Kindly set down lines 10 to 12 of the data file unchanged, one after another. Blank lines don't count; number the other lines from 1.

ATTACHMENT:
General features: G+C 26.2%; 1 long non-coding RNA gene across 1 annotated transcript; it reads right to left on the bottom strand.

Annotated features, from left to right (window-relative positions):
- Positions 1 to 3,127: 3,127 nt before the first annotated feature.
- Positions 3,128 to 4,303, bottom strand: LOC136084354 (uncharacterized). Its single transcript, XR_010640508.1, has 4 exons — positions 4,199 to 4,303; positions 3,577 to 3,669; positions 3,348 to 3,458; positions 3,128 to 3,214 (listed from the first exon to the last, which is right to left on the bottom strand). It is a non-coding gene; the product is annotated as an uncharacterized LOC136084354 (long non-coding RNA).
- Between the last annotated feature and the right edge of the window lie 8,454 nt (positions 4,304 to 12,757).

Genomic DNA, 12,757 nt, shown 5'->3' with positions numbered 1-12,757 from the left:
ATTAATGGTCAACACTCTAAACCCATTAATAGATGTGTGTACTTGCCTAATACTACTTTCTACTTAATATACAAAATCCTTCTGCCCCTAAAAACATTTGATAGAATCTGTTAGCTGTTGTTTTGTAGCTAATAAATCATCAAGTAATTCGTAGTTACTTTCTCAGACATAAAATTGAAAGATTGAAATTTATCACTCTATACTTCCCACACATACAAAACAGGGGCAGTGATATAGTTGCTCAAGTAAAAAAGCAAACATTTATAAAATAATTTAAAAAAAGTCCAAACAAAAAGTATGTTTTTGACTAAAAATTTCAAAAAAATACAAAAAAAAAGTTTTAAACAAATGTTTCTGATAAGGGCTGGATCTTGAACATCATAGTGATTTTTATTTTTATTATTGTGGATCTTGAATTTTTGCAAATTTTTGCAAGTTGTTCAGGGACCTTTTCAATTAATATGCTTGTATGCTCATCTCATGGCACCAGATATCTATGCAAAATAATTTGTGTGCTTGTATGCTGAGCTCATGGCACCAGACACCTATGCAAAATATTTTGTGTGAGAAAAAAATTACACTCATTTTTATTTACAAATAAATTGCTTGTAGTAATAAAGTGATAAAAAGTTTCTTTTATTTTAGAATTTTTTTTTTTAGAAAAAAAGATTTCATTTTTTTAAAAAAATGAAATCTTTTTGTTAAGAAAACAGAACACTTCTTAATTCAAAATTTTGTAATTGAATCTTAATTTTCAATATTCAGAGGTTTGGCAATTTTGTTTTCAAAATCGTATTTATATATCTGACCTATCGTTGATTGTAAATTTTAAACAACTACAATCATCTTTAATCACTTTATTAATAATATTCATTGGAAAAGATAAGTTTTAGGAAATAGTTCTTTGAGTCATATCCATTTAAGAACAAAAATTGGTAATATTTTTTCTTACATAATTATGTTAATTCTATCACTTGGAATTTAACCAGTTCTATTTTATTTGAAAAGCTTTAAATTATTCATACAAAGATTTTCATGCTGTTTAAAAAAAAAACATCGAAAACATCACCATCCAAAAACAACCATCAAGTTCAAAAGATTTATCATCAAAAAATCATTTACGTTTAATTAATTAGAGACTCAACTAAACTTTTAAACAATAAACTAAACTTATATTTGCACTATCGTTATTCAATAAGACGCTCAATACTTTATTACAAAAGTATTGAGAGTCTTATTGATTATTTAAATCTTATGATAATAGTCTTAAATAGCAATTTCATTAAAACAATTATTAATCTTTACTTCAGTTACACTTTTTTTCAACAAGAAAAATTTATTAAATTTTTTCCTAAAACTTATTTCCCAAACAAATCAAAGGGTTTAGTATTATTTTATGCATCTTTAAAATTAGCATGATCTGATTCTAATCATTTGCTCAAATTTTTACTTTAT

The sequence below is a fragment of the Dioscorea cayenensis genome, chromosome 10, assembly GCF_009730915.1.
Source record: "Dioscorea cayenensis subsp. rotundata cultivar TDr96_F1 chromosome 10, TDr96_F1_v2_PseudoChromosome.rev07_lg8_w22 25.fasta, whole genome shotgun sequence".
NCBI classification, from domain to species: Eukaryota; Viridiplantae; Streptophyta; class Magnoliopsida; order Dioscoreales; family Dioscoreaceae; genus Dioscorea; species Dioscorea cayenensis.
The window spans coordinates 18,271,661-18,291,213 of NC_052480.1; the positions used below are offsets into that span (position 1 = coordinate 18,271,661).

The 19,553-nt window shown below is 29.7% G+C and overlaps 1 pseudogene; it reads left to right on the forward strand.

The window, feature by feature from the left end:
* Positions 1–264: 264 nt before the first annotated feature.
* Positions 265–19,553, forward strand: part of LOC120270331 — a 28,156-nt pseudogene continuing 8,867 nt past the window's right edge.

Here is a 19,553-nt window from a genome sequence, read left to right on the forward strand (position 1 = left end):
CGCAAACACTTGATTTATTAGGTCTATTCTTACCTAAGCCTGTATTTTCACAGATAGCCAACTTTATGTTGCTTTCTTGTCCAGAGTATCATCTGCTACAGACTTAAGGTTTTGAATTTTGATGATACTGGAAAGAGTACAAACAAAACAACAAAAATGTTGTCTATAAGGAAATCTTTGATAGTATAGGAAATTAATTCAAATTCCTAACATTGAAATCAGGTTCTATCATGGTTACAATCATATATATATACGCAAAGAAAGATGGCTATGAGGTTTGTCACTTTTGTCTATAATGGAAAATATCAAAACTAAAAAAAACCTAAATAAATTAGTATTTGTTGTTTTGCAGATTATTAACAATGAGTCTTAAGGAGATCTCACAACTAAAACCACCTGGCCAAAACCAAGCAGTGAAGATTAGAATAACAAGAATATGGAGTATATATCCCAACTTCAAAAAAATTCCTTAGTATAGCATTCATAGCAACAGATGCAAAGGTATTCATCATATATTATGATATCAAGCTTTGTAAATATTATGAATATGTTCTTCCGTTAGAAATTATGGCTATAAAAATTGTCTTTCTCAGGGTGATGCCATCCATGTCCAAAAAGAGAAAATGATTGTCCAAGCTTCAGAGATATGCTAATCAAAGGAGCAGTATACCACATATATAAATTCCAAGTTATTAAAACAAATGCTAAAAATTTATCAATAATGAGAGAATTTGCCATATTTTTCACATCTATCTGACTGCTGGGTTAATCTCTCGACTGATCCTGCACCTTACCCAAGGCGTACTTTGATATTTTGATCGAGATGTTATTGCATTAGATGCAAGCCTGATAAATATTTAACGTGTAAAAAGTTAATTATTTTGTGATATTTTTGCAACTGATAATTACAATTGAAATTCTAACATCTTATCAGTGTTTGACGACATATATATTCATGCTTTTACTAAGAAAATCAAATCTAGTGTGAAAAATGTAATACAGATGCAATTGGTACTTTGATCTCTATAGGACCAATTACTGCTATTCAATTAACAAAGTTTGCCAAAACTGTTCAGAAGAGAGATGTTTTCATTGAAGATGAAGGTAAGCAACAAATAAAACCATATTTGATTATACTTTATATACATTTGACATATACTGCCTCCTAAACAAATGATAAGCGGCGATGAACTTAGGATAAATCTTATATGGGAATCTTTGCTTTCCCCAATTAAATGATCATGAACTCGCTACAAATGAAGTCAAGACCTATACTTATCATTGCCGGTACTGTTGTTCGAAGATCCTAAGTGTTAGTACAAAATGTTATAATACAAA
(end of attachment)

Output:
NCBI classification, from domain to species: Eukaryota; Viridiplantae; Streptophyta; class Magnoliopsida; order Dioscoreales; family Dioscoreaceae; genus Dioscorea; species Dioscorea cayenensis.
The window spans coordinates 18,271,661-18,291,213 of NC_052480.1; the positions used below are offsets into that span (position 1 = coordinate 18,271,661).

The 19,553-nt window shown below is 29.7% G+C and overlaps 1 pseudogene; it reads left to right on the forward strand.